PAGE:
Christ, who has served as director of ADHS since 2015, will vacate the post on August 27 to work as chief medical officer for Blue Cross Blue Shield of Arizona. The turnover at the top of the state's chief health services agency comes as new COVID-19 cases in Arizona surge due to the highly transmissible Delta variant.
During the peak of the global COVID-19 pandemic, when Arizona was a global hotspot for new infections, Christ was a highly public figure who regularly defended the Ducey administration's handling of the crisis.
During a June 2020 press conference, Christ found herself supporting Ducey's decision to quickly lift his emergency statewide lock-down order — a decision that experts said contributed to a surge in cases — and to ban local governments from enacting mask mandates by saying, "We're not going to be able to stop the spread, and so we can't stop living as well."
In November 2020, Christ stood by the governor's refusal to impose restrictions on bars, restaurants, and nightclubs as cases surged yet again. She also took center stage during the state's initially rocky effort to distribute COVID-19 vaccines at its mass vaccination sites.
Over the course of the pandemic, Arizona has recorded over 18,000 deaths due to COVID-19, giving it the grim ranking as the state with the 12th highest total death toll in the nation, according to the Centers for Disease Control and Prevention (CDC). It also experienced one of the highest COVID-19 death rates in the nation.
In a news release issued today, Ducey praised Christ's tenure as ADHS director.
In her own statement, Christ said that her "number one priority" during the COVID-19 pandemic was "protecting the health of Arizonans all across our state” and that she is "so proud to have been a part of this administration."
C.J. Karamargin, a spokesperson for Ducey, told Phoenix New Times that an announcement regarding an interim director for the position will be coming "soon."
Will Humble, the executive director of the Arizona Public Health Association who previously served as the ADHS director between 2009 and 2015, and a frequent Ducey critic, said that Christ should have publicly challenged Ducey on the effectiveness of his COVID-19 policies.
"When you’re linked up with a governor who is pushing you in directions that you fundamentally disagree with, you have a responsibility to do your job, not to keep your job," he said. "You may report to the governor, but you work for the people of Arizona."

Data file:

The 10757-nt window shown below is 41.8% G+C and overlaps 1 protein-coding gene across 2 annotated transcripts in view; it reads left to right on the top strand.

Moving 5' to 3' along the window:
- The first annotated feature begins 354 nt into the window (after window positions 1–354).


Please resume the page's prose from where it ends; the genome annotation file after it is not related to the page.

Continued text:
Humble added that the "most lethal" position adopted by the Ducey administration during the pandemic was its refusal to impose mitigation measures on bars and nightclubs when cases were surging last winter.
"They made a conscious decision not to do any non-pharmaceutical interventions at all, no social distancing, no statewide mask mandate, no requirements on businesses on how they operate," he said.
The announcement that Christ is leaving ADHS also comes one day after she and Ducey seemingly diverged on their messaging regarding the CDC's guidance that vaccinated people wear masks indoors in certain parts of the country where transmission of the virus is high, such as Arizona.
In a statement, Ducey said that the guidance will "only diminish confidence in the vaccine" and slammed "mask mandates," which he banned local governments from implementing in an executive order issued last March. That same day, Christ announced that ADHS is updating its guidelines to align with the new CDC recommendations.
“If you're going out to public places, we would recommend that you wear a mask even if you're fully vaccinated,” Christ said, according to the Arizona Republic, adding that "the majority of our state is in high or substantial transmission."
Karamargin vigorously disputed the notion that there was disagreement between Ducey and Christ or that any rift between them influenced Christ's decision to leave. He said that her departure has been "in the works for a while." Daniel Ruiz, Ducey's chief operating officer, also posted on Twitter that Christ "approached" him about leaving "a few weeks ago."
"Governor Ducey has nothing but the highest respect and admiration for Dr. Christ," Karamargin said. "He has relied on her expertise and guidance throughout this pandemic and believes she has done an outstanding job as director of the Department of Health Services. We have big shoes to fill finding her successor."